Zero-knowledge proofs (ZKPs) and other cryptographic techniques for enhancing privacy on blockchain networks are still in their early stages of development, according to the central bank of Canada.
The reserve bank said that ZKPs may not be integrated into central bank digital currencies (CBDC) just yet, because these privacy algorithms are still “in their infancy” in terms of being able to do what they intend to (protect users’ confidential information).
The Bank of Canada (BoC), the nation’s central bank, has been looking into developing its own CBDC. It worked on an initiative called Project Jasper from 2016 to 2018 during which the BoC examined how distributed ledger tech (DLT) may be used for clearing and settlements. The institution also looked into whether DLT may be used to streamline transactions involving traditional securities.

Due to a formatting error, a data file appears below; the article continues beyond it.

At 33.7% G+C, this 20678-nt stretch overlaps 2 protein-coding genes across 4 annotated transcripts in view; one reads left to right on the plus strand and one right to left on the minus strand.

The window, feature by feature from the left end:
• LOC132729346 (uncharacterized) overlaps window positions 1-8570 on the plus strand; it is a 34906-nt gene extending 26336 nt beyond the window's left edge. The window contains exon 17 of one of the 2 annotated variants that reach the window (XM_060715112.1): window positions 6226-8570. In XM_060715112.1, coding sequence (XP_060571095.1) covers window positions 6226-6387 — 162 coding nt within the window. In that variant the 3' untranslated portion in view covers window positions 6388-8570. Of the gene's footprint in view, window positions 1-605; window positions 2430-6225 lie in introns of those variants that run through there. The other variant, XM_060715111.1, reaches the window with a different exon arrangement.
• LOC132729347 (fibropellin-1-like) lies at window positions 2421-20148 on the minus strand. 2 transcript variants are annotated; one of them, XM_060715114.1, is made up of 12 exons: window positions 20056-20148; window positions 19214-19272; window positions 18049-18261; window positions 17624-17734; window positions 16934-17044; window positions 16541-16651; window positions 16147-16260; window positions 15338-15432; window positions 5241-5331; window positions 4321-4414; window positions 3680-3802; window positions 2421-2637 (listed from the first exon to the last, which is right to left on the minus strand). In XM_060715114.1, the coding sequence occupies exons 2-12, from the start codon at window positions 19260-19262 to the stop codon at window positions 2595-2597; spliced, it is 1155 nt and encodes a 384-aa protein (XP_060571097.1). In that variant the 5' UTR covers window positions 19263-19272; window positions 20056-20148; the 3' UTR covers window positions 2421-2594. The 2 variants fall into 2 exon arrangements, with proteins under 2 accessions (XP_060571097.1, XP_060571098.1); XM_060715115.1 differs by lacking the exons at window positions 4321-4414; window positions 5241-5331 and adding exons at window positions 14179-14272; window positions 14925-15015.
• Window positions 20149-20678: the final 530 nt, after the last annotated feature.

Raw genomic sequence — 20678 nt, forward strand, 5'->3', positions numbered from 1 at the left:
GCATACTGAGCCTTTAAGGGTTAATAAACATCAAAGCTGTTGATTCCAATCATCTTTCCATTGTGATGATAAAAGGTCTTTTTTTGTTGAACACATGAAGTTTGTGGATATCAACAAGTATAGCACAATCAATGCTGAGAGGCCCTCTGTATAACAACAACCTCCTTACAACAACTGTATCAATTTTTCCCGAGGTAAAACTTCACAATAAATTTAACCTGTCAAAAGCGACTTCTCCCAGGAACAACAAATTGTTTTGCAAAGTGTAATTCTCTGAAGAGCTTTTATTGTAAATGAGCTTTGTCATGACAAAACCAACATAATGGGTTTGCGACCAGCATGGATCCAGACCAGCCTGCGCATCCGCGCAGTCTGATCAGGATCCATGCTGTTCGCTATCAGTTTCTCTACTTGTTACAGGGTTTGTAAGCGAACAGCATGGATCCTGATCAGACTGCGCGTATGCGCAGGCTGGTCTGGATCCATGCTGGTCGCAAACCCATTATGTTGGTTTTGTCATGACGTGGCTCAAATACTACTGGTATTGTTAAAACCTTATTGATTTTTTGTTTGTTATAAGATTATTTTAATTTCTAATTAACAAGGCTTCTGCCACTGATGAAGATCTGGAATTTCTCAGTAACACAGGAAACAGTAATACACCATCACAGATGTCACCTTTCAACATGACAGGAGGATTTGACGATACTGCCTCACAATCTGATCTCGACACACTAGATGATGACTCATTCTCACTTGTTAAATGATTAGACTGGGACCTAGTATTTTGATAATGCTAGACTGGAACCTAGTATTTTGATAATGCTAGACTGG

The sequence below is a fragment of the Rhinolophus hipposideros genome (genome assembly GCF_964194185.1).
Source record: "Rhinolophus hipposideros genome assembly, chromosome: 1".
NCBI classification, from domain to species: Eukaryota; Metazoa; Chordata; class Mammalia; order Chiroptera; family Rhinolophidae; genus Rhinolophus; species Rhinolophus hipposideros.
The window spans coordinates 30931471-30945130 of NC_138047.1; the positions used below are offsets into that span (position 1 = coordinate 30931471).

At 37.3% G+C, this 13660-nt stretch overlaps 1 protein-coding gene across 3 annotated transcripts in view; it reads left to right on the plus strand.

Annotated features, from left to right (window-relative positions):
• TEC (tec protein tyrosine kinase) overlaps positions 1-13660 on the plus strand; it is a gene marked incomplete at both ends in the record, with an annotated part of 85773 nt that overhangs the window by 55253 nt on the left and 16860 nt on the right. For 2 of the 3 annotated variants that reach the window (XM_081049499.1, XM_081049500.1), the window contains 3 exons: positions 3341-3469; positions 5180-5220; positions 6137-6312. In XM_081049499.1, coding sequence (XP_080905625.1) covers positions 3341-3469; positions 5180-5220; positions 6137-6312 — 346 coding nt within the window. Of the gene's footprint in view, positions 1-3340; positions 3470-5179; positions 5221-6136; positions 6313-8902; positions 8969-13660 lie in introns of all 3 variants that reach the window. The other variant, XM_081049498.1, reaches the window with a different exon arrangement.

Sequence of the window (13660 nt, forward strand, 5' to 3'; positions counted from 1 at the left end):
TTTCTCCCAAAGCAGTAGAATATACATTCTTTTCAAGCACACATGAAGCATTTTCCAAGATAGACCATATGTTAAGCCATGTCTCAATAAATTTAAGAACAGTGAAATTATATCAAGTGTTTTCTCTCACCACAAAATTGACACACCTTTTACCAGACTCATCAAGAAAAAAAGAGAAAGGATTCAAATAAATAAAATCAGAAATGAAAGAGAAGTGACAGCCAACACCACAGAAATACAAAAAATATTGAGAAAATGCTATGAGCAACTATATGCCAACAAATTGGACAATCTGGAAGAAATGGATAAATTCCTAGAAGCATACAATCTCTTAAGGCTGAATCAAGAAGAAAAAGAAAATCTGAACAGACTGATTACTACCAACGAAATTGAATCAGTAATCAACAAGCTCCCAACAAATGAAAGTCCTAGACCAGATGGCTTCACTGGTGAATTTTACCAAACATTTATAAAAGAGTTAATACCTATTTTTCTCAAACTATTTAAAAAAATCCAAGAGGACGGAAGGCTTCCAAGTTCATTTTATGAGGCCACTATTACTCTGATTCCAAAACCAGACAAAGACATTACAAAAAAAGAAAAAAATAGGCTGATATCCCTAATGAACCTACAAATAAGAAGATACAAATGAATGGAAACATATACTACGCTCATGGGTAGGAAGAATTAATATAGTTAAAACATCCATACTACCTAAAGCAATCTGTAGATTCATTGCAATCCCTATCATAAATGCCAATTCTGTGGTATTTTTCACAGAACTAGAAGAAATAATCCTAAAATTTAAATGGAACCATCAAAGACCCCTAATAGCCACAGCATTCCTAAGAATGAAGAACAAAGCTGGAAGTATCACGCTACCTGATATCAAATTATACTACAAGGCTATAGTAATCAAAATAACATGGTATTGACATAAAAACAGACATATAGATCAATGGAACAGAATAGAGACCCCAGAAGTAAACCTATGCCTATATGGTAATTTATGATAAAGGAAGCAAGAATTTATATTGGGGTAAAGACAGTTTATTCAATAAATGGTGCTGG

The BoC said that it has explored different privacy models for CBDCs. The level of privacy can be different for each type of payment method used. For instance, cash payments may offer a lot of privacy because they may be conducted anonymously. However, the bank said that crypto or digital assets cannot offer the same level of privacy as cash because their underlying technology is immature.
Zcash’s zero-knowledge proofs (ZKPs) have been used by many cryptocurrency platforms to make transactions more private. But the Bank of Canada argues that ZKPs are still not mature enough to be used to enhance privacy when using CBDCs.
The institution noted that relatively few ZKP systems have actually been launched, and it claims that few people are actually skilled at deploying and maintaining ZKP-based solutions.
The bank cautioned:
“The risk here is that their technical complexity combined with their immaturity could mask vulnerabilities.”
Earlier this month, Ethereum and Cardano founder Charles Hoskinson, who is the CEO at IOHK, revealed how ZKPs are changing how we spend the “currency we now call data.”
In a blog post published on CI, Hoskinson explained in detail how ZKPs help us control what we reveal so that we can maintain as much privacy as possible (both financial privacy and in general).